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Drowning not waving November 3rd 2011
One of my mum’s finest achievements was to give birth to me at the end of October.
It meant my birthday always fell during half term, so I always got a lie in, and I also never had to go through the ritual humiliation of standing at the front in assembly and have 240 of my worst enemies sing happy birthday at me.
And it also meant that in the run-up to my birthday the air was already charged with excitement. Halloween was staring us in the face, bonfire night was just round the corner – all neatly arranged, I believed at the age of six, to ensure the period around the celebration of my birth would last as long as possible. The tricks and treats and half-cooked potatoes blackened in garden fires and Catherine wheels veering dangerously off the fences to which they’d been loosely pinned were all laid on to ensure that the celebration of my advent onto this odd, confusing planet should not, like other people’s birthdays, be transitory, but should endure for weeks and weeks.
In my little head, my birthday began about mid-October and only diminished when the shops starting stocking up with Spacehoppers and Tressy dolls, and my attention at last turned to Christmas.
Well, that was then, and this is now.
These days we don’t seem to get a week off in the autumn, unless we’re teachers, which I’m not. So most of the time, I get up on my birthday, forget what day it is, head for work and then wipe a few years off my life expectancy with the shock of finding a strange man sitting menacingly at my desk.
It’s only when I wipe my glasses that I realise he’s probably not the threat that I thought, what with bobbing about on the end of the string and with Many Happy Returns scrawled across his face.
This year is better, though. My mum’s presence of mind more than 50 years ago has resulted in an unexpected but very welcome gift indeed. It’s something money just can’t buy – an extra hour.
I wake up on Sunday morning and look at the clock. Aha! It may say half past nine, but it’s actually half past eight! I, who normally abhors the switch between BST and GMT, am a convert at last. My birthday is going to last a whole hour extra, and given that we’re meeting our student son for a posh lunch later that’s excellent news. A bit of a lie in, a relaxing train ride and time for pudding and cheese and a drop of medicinal liquor afterward. Bring it on.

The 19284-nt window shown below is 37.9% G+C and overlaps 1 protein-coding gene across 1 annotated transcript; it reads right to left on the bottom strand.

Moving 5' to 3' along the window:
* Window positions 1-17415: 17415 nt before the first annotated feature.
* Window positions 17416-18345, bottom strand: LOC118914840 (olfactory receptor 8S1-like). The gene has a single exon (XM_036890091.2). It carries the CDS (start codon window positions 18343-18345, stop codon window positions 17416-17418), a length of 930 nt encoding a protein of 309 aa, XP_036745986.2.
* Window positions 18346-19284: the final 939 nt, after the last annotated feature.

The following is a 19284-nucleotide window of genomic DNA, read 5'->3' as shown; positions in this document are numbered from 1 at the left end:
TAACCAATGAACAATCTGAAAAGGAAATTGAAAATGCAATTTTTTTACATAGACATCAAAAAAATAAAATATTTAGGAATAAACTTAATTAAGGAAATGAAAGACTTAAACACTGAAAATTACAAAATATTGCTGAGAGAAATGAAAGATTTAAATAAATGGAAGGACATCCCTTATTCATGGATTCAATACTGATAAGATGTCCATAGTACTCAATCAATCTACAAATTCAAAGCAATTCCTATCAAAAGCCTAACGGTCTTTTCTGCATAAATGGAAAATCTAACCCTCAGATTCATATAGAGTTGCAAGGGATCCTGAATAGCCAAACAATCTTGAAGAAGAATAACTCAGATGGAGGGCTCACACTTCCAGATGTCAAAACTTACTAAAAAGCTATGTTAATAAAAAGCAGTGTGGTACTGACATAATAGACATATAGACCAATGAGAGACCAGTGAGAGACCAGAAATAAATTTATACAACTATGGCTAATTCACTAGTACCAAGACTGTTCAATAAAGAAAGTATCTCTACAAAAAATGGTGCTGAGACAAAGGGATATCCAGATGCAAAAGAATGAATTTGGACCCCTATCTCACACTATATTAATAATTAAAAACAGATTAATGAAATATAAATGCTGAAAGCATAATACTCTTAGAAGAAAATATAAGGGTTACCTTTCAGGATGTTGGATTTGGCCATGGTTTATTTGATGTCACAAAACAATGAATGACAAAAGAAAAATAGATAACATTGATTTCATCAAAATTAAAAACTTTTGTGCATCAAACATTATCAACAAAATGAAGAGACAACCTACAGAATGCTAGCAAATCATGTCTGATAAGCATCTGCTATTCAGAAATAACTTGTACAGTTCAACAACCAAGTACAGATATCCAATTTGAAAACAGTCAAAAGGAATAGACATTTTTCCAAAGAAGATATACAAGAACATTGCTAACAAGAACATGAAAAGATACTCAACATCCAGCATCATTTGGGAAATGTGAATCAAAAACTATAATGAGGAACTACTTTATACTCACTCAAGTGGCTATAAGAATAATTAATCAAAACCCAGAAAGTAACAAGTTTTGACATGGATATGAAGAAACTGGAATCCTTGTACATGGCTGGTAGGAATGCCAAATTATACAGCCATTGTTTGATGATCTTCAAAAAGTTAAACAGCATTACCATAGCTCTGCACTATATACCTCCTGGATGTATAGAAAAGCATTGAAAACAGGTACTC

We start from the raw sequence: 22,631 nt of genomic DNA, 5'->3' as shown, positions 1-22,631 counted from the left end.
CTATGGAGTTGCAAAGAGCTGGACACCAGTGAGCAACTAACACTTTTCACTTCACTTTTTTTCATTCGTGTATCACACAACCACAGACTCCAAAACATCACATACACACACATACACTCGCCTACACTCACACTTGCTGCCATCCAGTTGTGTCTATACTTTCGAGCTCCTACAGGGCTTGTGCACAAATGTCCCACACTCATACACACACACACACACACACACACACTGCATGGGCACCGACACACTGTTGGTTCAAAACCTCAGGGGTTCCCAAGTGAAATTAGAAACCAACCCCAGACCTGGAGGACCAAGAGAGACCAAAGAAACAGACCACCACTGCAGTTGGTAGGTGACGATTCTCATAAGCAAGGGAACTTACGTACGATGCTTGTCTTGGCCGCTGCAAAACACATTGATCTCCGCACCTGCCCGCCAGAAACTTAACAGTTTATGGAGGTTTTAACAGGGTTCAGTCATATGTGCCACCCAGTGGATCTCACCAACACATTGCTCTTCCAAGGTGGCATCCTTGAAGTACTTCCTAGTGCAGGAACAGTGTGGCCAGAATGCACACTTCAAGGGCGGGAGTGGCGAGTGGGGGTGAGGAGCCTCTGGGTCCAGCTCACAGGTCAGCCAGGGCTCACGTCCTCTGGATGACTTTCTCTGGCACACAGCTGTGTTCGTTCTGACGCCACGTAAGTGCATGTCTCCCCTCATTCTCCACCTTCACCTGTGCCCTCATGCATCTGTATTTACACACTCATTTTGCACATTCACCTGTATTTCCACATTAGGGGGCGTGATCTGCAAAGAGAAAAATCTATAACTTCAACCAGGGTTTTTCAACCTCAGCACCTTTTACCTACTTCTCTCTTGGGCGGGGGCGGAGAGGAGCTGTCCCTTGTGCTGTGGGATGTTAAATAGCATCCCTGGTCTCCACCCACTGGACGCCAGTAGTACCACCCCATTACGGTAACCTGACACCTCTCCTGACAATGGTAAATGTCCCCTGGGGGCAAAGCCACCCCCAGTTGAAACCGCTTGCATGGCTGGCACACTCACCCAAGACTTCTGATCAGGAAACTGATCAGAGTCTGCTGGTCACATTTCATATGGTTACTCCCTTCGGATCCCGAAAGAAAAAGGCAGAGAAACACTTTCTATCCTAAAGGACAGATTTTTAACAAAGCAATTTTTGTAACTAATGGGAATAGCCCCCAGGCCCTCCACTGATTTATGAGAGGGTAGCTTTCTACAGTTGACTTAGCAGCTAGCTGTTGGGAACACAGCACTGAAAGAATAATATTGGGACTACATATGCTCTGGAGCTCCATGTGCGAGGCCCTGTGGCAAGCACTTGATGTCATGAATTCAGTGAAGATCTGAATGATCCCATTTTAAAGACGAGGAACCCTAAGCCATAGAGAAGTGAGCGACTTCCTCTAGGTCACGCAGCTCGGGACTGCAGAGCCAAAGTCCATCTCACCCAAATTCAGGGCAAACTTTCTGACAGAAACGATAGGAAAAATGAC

My husband is fussing over the computer as I get together the camping chairs and airbeds. Not that we’re going to camp at the restaurant, obviously, but I’ve promised our son we’ll lend him some soft furniture so he can have his mates over to stay now and again. My husband is against this gesture, despite the fact that we’re unlikely to need the outdoor equipment ourselves in the winter.
“They’ll get beer and worse over it,” he says.
“That probably says more about your student days than his,” I retort, wondering what the word ‘worse’ refers to. Then I remember, because I was there. Oh dear. I wish I hadn’t said ‘yes’ now.
“You do know it’ll take us 45 minutes to get from the station to his flat, don’t you,” my husband goes on, staring at Google maps.
I look at him blankly. Then the penny drops. I’d forgotten our son’s in different accommodation this year.
“And there are railworks today,” he says, swapping to the train times website. “So they’ll be putting us on a bus as far as Didcot. We need to set out half an hour earlier than I’d thought.”
In the click of a computer mouse my birthday gift to myself has evaporated. That’s it. Back in the Stop all the Clocks Going Back camp, I’m going to join the campaigners who want to put us on a par with continental Europe.
“Bet you don’t,” says my husband, as we’re running for the coach.
And why not, pray, I ask. He grins.
“You’ll just never find the time.”
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